- Problematic management style;
- Inadequate recruitment, hiring, and onboarding processes for new employees;
- Lack of training, skill development or opportunities for advancement;
- Working conditions that don’t meet the needs of employees;
- Lack of motivation and recognition; and
- Lack of communication and transparency.
To understand your company’s strengths and weaknesses, regularly survey your team on an anonymous basis. This will enable you to continuously improve your organization.
And before you compare yourself to others, remember that not all lines of business face the same retention challenges. A restaurant or seasonal business is unlikely to have the same acceptable turnover rate as a seniors’ residence—and this is completely normal.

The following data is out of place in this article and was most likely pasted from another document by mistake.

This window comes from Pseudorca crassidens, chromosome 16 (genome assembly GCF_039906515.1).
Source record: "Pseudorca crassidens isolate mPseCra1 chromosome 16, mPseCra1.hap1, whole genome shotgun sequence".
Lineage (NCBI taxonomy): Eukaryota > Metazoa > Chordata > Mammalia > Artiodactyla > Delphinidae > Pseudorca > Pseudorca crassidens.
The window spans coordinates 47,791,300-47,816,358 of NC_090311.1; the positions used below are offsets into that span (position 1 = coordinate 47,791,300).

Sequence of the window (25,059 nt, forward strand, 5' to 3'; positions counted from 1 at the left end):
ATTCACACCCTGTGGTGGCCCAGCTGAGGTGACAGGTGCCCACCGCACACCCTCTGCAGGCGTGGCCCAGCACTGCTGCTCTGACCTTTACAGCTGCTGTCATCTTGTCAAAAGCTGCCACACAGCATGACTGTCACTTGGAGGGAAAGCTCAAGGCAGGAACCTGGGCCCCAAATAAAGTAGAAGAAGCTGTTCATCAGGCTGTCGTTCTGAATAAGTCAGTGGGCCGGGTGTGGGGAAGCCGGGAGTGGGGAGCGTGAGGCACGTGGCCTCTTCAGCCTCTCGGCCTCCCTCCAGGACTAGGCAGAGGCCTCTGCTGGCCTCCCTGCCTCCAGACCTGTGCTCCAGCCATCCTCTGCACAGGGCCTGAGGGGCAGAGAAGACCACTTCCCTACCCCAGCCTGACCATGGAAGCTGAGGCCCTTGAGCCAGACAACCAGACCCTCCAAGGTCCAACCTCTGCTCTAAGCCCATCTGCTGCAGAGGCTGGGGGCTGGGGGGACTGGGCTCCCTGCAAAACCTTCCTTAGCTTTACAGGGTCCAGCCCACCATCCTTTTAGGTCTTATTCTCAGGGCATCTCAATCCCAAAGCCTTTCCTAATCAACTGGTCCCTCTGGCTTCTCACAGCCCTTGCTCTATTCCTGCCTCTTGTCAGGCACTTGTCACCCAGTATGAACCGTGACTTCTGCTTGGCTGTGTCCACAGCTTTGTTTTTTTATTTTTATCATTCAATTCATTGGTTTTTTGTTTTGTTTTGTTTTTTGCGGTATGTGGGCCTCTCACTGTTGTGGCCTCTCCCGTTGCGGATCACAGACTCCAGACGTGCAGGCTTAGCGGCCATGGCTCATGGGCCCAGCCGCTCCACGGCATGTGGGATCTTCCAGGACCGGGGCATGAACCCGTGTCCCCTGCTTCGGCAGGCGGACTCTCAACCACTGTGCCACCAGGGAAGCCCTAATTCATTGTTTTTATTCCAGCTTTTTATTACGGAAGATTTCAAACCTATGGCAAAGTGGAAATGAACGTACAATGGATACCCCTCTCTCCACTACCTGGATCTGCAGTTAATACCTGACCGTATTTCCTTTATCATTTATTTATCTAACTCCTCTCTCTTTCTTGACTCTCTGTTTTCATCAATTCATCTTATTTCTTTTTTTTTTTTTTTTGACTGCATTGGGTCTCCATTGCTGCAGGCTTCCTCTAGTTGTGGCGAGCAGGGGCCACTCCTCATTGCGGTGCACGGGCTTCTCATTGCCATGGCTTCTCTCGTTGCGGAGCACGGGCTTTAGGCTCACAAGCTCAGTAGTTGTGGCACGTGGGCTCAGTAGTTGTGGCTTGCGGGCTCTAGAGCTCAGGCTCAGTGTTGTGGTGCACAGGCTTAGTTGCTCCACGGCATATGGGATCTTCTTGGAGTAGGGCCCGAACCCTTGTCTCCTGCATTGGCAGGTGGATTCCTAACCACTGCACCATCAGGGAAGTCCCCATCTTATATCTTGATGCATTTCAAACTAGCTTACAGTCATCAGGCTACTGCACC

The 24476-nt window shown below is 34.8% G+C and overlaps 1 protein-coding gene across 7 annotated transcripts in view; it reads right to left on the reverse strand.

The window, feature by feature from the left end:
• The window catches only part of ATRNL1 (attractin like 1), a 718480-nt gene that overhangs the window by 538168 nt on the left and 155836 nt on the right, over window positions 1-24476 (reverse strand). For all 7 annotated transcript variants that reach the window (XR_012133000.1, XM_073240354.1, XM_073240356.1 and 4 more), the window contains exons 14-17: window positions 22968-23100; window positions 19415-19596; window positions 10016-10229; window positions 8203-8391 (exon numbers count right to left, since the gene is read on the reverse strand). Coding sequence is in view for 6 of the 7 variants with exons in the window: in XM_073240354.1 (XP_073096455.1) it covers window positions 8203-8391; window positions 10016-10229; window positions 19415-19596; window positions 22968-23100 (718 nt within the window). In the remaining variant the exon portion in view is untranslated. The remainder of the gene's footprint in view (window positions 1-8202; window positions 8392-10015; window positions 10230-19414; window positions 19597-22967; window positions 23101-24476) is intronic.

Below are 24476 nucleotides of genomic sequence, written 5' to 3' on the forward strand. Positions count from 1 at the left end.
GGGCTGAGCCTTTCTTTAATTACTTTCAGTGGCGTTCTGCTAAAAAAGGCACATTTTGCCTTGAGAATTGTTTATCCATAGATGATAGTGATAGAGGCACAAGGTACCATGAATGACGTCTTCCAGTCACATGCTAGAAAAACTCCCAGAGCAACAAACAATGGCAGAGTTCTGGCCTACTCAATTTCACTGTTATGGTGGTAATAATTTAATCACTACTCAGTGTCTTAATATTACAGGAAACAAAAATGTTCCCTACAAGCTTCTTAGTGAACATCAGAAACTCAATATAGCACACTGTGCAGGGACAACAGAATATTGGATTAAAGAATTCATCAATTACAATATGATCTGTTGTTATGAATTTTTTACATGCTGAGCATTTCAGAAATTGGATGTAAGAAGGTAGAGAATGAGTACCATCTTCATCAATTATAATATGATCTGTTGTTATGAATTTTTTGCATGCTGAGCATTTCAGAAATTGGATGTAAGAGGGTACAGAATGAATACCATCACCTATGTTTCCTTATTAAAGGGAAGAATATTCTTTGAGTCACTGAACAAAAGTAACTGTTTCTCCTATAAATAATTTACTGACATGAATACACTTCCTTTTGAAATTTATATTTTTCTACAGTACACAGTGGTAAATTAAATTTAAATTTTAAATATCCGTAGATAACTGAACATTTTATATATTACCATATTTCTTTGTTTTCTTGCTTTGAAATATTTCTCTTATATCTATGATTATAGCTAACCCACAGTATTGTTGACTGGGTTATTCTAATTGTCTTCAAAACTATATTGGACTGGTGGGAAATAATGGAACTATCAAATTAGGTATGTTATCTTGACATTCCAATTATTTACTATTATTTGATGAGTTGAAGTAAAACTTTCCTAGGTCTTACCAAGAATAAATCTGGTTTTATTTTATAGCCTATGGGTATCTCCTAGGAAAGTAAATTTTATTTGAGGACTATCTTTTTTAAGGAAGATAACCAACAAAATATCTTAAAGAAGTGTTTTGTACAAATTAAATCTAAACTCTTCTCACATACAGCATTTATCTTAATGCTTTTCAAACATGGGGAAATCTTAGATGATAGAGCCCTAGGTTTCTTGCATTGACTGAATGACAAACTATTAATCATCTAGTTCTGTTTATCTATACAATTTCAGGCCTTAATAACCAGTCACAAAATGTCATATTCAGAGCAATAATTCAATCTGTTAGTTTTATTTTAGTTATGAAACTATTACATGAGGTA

5 Tips to Improve Your Employee Retention Rate
1. Hold Exit Interviews
If you really want to understand why an employee is leaving you, what could be more effective than asking them directly?
They may not be able to tell you on the spot why they’ve been looking at other potential employers. However, by asking the right questions and leading the discussion appropriately, you can better understand their motivations.
A direct supervisor is not the best person for this kind of interview, given their close relationship to the employee. Instead, assign a member of the HR team or a task manager.
Here are some of the topics to address during the exit interview:
- Reasons for leaving;
- Information about the new job;